FTFY. I haven't used the mFi software yet, but UBNT's controller software (Unifi, AirVision, AirControl) is well known for running much better on Linux than Windows. Each product has its own development team, but they pretty much all install great on Linux hosts and start automatically as a service.

    Meanwhile, the Windows version tend to suffer from installation difficulties, stability problems, and the number one complaint in the forums probably being the fact that they aren't designed to run as a service, meaning that you have to actually log into Windows and run the executable before you can connect to it. This shortcoming has been worked around by users in the case of most of the products (thank goodness for the open nature of UBNT's software product development), but the "easy" way to use UBNT's software controllers, ironically enough, is to run them on Linux.

    I realize Anandtech caters to the Windows crowd, but it's not fair to say that a product is unstable when the Linux version isn't, or incompatible when it's available on Windows, Mac and Linux.
  • dylan522p - Thursday, November 21, 2013 - link

    I like ganesh and many of his articles, but this has to be one of your worst articles ever. I really hope you do not fall and.continue to post article of this level because it honestly is a shame to the Anandtech name to have things like this posted.
  • dac7nco - Friday, November 22, 2013 - link

    Ganesh, most UPS have at least ethernet+RS-232, and most I've used connect to a switch or router for management, and a PDU for rack management... This is not new stuff, enabling and disabling power connections, nor are WiFi consoles... I've been doing it since 1995.......

  • ganeshts - Friday, November 22, 2013 - link

    Daimon, I think the integration with mFi which allows rules creation is the primary aspect here. Of course, the reason we even wanted to get this unit in is because of its power measurement capabilities (real-time). And the clincher is the price point!

    We have looked around quite a bit for automating our lab infrastructure and measuring power consumption of various devices during different modes of operation. For example, over the last one year, all the power consumption numbers that I have reported have been gathered through the UFO Power Center. In the future, I hope to use either the UFO Power Center or the mPower unit.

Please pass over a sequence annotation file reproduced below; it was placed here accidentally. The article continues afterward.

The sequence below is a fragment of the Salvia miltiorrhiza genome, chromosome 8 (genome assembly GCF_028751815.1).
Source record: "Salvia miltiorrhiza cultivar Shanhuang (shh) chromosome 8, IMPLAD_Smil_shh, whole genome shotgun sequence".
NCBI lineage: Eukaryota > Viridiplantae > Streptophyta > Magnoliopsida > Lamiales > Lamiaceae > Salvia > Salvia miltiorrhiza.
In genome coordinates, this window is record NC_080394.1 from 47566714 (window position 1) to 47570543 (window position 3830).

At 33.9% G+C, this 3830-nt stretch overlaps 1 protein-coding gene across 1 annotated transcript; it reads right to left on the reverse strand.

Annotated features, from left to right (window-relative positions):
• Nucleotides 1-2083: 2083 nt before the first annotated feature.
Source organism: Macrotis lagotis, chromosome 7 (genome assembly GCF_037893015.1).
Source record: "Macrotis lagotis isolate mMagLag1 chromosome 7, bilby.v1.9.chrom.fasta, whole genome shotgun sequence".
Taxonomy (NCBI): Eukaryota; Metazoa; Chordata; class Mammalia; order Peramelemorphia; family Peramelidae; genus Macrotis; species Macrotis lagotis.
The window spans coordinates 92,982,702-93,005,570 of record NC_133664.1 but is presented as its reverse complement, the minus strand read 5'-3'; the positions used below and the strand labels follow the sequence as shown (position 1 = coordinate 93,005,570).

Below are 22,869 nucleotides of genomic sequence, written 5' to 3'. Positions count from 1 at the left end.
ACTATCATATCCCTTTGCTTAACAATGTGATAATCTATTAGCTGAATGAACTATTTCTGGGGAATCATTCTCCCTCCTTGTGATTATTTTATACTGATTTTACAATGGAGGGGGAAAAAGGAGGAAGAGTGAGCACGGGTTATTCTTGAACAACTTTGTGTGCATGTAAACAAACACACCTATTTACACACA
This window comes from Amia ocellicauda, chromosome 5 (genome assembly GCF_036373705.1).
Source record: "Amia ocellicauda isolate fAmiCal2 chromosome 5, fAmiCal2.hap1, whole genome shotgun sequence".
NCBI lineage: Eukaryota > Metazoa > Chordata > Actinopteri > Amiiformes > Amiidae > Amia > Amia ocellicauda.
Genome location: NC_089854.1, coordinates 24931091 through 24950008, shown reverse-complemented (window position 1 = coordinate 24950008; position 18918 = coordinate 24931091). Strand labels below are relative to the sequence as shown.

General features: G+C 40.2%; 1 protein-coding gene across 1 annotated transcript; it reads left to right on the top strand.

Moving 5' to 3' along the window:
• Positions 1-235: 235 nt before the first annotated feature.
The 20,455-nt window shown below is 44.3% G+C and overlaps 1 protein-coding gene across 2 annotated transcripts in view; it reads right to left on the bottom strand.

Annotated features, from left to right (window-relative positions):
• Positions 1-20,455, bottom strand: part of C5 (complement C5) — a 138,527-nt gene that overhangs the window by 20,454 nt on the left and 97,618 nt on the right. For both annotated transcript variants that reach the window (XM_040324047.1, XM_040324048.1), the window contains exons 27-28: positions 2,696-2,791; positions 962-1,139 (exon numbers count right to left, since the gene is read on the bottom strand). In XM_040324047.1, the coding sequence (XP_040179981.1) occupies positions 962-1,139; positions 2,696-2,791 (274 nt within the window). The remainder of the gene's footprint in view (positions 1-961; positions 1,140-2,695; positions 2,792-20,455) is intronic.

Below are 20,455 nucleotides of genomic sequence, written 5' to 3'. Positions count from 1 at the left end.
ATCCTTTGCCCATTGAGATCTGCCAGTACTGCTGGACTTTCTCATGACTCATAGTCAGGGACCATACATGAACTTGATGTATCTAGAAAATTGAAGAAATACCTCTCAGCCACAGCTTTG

Please do point me to any UPS / PDU combo which can solve the remote switching as well as power consumption measurement problem for us at this price point, and I am pretty sure both us and other readers will be happy to check those out.
  • dac7nco - Friday, November 22, 2013 - link

    Checkout Cyberpower and APC; these guys "pure-sine wave" products are leaps and bounds above trip-lite. What you are looking for are their systems which have management consoles; hook to switch with a $2 cat-5 and you're done. Your various sytem/rack-peripheral is offline for maintenance on your own terms. Combine this with IPMI (on your switch)and you manage not only power/power-states/RDP, but you have an IP address for power AND management. Win Win.

  • ganeshts - Friday, November 22, 2013 - link

    Do those vendors have any products which are sub-$200 and can still do real time power measurement? The last I checked, they do have $800 - $1K PDUs with management consoles, and even those do not have real time power measurement capabilities on a per-outlet basis.
  • dac7nco - Friday, November 22, 2013 - link

    Yep. USB power reporting.
  • ganeshts - Friday, November 22, 2013 - link

    I looked into the Cyberpower PowerPanel manual, but it is still not clear whether one can log the power consumed by each outlet at configurable intervals / there is a simple API or HTTP query that one can use to poll these values. There is no information on how often these power consumption values get updated too.

    Otherwise, yes, these UPS management softwares seem to be really feature heavy. As I see in the Newegg comments, $170 is not going to give a network port -- but I can definitely see the appeal for the usage scenario where a UPS is required along with remote switching capabilities

    For this product, the appeal would lie in the fact that the unit runs Linux, one can run custom scripts inside the unit and finally, for our purpose, provide an idea of real-time power consumption with high accuracy and with open APIs. Other than the UFO Power Center and the mPower units, I can't see other good alternatives for the feature set. (The UFO Power Center doesn't run Linux, though, but, can be accessed through simple HTTP commands)